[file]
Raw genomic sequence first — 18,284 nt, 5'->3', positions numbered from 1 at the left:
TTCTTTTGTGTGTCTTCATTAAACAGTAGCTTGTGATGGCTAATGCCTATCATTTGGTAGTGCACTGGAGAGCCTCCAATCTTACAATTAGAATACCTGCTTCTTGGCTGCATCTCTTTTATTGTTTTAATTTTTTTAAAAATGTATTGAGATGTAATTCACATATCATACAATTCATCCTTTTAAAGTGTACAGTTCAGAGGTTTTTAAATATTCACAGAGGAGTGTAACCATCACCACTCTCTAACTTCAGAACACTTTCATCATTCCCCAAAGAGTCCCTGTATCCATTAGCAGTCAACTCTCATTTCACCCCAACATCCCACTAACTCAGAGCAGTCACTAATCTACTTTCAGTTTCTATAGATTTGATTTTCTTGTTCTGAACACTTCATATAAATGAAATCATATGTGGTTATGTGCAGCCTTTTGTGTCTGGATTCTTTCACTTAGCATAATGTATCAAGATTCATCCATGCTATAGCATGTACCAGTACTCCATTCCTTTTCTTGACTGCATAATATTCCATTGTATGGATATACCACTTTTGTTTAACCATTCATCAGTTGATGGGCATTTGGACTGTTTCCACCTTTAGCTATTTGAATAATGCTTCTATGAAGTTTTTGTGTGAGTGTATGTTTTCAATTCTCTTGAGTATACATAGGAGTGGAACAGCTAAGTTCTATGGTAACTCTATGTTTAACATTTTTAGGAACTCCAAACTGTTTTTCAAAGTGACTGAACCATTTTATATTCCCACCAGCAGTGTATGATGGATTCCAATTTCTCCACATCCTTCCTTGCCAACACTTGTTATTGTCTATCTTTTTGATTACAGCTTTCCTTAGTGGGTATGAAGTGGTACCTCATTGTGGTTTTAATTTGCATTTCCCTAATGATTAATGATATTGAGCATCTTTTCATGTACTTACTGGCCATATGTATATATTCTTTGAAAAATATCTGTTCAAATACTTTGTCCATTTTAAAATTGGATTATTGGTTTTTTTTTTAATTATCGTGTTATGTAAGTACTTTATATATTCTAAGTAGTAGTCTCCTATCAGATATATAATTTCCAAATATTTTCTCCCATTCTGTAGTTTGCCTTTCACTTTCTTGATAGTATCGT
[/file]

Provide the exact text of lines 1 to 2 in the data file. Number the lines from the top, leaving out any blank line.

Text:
Raw genomic sequence first — 18,284 nt, 5'->3', positions numbered from 1 at the left:
TTCTTTTGTGTGTCTTCATTAAACAGTAGCTTGTGATGGCTAATGCCTATCATTTGGTAGTGCACTGGAGAGCCTCCAATCTTACAATTAGAATACCTGCTTCTTGGCTGCATCTCTTTTATTGTTTTAATTTTTTTAAAAATGTATTGAGATGTAATTCACATATCATACAATTCATCCTTTTAAAGTGTACAGTTCAGAGGTTTTTAAATATTCACAGAGGAGTGTAACCATCACCACTCTCTAACTTCAGAACACTTTCATCATTCCCCAAAGAGTCCCTGTATCCATTAGCAGTCAACTCTCATTTCACCCCAACATCCCACTAACTCAGAGCAGTCACTAATCTACTTTCAGTTTCTATAGATTTGATTTTCTTGTTCTGAACACTTCATATAAATGAAATCATATGTGGTTATGTGCAGCCTTTTGTGTCTGGATTCTTTCACTTAGCATAATGTATCAAGATTCATCCATGCTATAGCATGTACCAGTACTCCATTCCTTTTCTTGACTGCATAATATTCCATTGTATGGATATACCACTTTTGTTTAACCATTCATCAGTTGATGGGCATTTGGACTGTTTCCACCTTTAGCTATTTGAATAATGCTTCTATGAAGTTTTTGTGTGAGTGTATGTTTTCAATTCTCTTGAGTATACATAGGAGTGGAACAGCTAAGTTCTATGGTAACTCTATGTTTAACATTTTTAGGAACTCCAAACTGTTTTTCAAAGTGACTGAACCATTTTATATTCCCACCAGCAGTGTATGATGGATTCCAATTTCTCCACATCCTTCCTTGCCAACACTTGTTATTGTCTATCTTTTTGATTACAGCTTTCCTTAGTGGGTATGAAGTGGTACCTCATTGTGGTTTTAATTTGCATTTCCCTAATGATTAATGATATTGAGCATCTTTTCATGTACTTACTGGCCATATGTATATATTCTTTGAAAAATATCTGTTCAAATACTTTGTCCATTTTAAAATTGGATTATTGGTTTTTTTTTTAATTATCGTGTTATGTAAGTACTTTATATATTCTAAGTAGTAGTCTCCTATCAGATATATAATTTCCAAATATTTTCTCCCATTCTGTAGTTTGCCTTTCACTTTCTTGATAGTATCGT